TORONTO—With strong global economic growth, the nearly decade-long auto industry boom isn’t expected to continue barreling down the straightaway again this year.
According to a new Scotiabank report, global car sales are expected to increase again this year for a ninth consecutive time, fuelled by healthy financial conditions around the world.
The analysis projects auto sales to increase 1.5 per cent in G7 nations—a region that accounts for about half of total sales.
“Stronger economic growth and replacement demand are expected to drive sales higher in North America and Western Europe during 2018,” said Carlos Gomes, a senior economist and auto industry specialist at Scotiabank. “We also anticipate that developing markets, which accounted for more than 85 per cent of the increase in global sales last year, will continue to lead growth going forward.”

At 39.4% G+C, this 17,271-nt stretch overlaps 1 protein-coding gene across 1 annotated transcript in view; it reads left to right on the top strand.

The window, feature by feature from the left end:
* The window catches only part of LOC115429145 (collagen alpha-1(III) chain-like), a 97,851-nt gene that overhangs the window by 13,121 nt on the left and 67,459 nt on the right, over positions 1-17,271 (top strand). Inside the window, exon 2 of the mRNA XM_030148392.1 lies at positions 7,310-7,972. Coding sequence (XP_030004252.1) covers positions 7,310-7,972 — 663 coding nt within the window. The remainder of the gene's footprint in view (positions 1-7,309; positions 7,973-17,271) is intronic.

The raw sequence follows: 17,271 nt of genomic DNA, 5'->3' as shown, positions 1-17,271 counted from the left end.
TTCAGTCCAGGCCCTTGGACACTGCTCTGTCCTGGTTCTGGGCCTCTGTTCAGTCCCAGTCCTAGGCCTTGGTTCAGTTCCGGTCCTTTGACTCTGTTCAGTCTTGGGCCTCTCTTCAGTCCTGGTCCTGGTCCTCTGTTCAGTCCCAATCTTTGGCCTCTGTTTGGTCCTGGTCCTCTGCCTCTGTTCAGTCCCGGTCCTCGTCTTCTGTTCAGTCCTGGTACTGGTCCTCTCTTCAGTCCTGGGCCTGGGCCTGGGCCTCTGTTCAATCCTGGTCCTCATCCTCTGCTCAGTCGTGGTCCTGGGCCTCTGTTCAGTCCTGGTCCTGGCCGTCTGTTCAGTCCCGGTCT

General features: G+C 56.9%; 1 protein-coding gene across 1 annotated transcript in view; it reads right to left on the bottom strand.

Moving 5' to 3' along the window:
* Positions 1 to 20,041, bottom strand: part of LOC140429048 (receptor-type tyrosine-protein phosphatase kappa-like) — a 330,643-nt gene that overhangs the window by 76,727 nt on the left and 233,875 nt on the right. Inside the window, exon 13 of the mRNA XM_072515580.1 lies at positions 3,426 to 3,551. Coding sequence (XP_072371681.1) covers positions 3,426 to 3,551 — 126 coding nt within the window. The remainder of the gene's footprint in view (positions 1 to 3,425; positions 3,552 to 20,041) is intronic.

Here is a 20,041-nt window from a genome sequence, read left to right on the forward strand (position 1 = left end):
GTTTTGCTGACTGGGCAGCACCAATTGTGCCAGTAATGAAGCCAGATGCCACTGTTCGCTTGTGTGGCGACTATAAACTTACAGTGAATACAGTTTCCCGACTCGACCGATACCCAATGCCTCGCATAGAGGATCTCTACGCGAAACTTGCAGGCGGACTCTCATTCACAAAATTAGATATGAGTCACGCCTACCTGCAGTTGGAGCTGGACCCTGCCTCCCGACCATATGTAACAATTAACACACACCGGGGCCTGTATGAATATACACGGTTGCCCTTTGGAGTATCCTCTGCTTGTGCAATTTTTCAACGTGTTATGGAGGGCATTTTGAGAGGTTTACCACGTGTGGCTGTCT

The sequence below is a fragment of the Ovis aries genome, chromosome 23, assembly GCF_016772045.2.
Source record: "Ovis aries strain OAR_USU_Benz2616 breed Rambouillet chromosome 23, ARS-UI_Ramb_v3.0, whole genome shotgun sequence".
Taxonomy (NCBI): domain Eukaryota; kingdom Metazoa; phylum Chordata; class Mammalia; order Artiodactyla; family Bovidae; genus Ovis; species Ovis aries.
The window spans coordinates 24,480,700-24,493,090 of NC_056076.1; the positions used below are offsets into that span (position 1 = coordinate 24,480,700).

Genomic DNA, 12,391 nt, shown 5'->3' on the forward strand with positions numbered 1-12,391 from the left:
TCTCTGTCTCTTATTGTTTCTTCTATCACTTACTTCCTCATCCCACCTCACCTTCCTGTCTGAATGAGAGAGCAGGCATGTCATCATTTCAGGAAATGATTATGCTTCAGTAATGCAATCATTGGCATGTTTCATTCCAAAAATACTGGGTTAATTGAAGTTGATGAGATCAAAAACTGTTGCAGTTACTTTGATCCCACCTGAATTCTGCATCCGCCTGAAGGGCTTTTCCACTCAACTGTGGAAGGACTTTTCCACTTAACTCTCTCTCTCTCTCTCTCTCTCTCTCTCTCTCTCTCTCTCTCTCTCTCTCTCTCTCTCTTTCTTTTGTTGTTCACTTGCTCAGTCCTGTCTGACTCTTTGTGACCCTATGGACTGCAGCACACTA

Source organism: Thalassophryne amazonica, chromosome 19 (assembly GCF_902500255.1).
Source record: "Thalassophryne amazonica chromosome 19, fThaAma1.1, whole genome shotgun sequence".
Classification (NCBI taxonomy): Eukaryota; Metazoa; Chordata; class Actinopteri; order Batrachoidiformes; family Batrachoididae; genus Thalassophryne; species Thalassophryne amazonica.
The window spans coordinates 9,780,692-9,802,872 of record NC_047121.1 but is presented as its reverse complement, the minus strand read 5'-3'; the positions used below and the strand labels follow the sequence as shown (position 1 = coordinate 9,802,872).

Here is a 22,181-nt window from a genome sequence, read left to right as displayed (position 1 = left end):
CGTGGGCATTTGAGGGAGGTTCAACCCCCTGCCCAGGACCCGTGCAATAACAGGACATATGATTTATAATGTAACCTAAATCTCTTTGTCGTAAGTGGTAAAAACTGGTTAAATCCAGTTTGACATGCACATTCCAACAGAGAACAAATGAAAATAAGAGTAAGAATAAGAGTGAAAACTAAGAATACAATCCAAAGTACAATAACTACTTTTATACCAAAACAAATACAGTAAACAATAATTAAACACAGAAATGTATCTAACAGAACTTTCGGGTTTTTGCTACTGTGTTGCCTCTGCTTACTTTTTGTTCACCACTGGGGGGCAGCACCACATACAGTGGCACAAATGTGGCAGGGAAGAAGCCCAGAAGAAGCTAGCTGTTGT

Though sales are expected to increase in the U.S., Canadian vehicle sales will likely pull back from the record 2.04 million units sold last year. The report forecasts sales of a flat two million this year.
Developing markets in Asia, not including China, will contribute the most growth in 2018, the bank says. Numerous countries in the region, including Thailand and Philippines are expected to log double-digit sales growth this year.
Meanwhile, the report indicates electric vehicles will still only constitute a small portion of global sales. 99 per cent of vehicles sold this year will be traditional engine models, a figure that will fall to 90 per cent in a decade, the report says.
You can read the full report here.